Digitisation was known to be one of the main pillars of future energy systems that could greatly help decarbonisation. Apps could be developed to facilitate the integration of decarbonisation and digitisation by better engaging end-users and other stakeholders. In order to develop the apps, business cases for them had to be identified, taking into account the needs and limitations of different stakeholders.
This case looks at the challenges facing the Port of Rotterdam in the Netherlands in its transition towards becoming a sustainable and smart port. More specifically, it examines how smart energy grids and business applications (apps) could facilitate this shift. As the Port’s operations were mainly in CO2- and energy-intensive sectors, it had to find ways to reduce its greenhouse emissions and comply with the Paris Climate Agreement. Although the Port of Rotterdam and its industrial cluster had already taken steps in this direction, for example via a residual heat network and a hydrogen project, it still needed to investigate new ways to establish an efficient system of using energy and raw materials so that its existing activities would have a future and the industrial complex would remain a vibrant economic hub.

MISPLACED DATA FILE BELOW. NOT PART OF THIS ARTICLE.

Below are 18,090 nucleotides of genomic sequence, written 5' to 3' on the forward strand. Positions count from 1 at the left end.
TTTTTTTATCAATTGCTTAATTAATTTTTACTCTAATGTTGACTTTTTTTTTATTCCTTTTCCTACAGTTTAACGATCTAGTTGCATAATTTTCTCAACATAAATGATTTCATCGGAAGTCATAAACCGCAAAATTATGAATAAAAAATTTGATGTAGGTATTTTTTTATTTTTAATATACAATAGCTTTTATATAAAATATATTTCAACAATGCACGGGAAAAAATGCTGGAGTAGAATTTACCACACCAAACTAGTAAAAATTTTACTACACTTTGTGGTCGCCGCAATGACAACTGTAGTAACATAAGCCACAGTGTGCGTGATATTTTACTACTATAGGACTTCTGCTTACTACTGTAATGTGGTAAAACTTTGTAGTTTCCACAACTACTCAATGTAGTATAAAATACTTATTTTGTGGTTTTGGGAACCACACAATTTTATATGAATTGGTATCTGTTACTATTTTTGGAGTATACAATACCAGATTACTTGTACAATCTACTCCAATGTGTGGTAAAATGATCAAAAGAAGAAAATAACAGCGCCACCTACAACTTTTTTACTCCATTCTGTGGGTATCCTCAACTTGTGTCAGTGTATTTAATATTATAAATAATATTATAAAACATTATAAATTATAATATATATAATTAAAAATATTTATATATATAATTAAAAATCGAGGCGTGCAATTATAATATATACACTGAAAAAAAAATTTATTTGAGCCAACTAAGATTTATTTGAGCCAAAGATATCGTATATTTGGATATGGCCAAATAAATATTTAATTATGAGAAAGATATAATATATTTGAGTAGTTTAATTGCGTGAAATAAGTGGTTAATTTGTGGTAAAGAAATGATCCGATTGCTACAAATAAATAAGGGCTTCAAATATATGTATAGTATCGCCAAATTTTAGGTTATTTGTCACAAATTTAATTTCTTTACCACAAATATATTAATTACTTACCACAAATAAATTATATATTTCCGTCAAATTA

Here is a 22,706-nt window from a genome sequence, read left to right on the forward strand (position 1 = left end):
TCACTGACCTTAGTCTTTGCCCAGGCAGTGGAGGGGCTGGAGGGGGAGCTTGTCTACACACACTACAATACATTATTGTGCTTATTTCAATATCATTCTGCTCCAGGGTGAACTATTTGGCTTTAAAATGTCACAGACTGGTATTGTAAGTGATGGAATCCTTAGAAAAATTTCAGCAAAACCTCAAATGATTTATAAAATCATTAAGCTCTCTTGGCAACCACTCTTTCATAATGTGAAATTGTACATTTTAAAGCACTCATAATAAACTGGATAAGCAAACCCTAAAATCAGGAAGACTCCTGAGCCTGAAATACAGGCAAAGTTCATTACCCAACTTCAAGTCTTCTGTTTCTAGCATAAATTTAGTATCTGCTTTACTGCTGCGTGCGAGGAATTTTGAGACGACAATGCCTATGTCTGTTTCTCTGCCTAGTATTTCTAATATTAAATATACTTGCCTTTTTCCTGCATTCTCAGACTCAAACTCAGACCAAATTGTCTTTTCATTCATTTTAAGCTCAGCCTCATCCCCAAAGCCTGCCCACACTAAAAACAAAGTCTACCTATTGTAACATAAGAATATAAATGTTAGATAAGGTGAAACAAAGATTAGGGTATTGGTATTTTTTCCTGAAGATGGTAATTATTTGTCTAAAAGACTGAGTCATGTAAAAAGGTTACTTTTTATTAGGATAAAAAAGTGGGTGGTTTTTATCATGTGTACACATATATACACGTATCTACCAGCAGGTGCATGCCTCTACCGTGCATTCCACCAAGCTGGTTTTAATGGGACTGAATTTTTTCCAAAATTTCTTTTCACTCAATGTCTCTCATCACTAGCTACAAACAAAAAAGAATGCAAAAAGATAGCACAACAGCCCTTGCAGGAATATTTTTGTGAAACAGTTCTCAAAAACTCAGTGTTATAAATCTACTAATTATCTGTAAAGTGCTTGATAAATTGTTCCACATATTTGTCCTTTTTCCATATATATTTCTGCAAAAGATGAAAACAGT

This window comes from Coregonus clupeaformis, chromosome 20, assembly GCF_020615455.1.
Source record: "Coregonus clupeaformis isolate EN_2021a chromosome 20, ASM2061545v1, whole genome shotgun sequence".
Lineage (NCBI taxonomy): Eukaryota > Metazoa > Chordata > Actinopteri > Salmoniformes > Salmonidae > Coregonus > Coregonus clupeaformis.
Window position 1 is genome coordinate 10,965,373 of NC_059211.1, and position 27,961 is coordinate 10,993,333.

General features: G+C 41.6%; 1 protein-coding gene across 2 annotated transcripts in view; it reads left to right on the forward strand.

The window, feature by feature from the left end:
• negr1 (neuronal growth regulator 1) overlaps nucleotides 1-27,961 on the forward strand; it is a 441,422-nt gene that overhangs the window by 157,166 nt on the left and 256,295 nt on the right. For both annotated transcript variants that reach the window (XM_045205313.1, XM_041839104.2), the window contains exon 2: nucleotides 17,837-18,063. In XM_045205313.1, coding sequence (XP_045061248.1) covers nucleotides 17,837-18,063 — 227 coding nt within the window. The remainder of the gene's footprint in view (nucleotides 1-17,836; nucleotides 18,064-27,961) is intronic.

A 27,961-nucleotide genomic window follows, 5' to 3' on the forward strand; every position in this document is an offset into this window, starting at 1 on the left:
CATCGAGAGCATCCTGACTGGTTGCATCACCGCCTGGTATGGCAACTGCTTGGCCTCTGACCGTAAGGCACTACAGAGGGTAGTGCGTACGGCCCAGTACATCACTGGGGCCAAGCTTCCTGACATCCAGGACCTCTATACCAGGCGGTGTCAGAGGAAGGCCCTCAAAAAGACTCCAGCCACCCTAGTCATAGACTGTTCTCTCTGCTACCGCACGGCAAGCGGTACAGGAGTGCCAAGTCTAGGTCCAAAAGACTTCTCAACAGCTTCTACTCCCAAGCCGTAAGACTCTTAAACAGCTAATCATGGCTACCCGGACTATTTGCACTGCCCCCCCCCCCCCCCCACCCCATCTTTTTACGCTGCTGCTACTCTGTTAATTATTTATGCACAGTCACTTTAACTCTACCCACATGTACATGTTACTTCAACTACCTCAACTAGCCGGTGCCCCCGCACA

1. Identify a problem related to sustainable energy that can be addressed by means of a business app;
2. Describe a plausible solution by considering costs, benefits and risks;
3. Evaluate the proposed solution’s contribution to the goal of SDG 7 by using measurable indicators; and
4. Discuss the different SDGs related to the energy transition and how they are linked.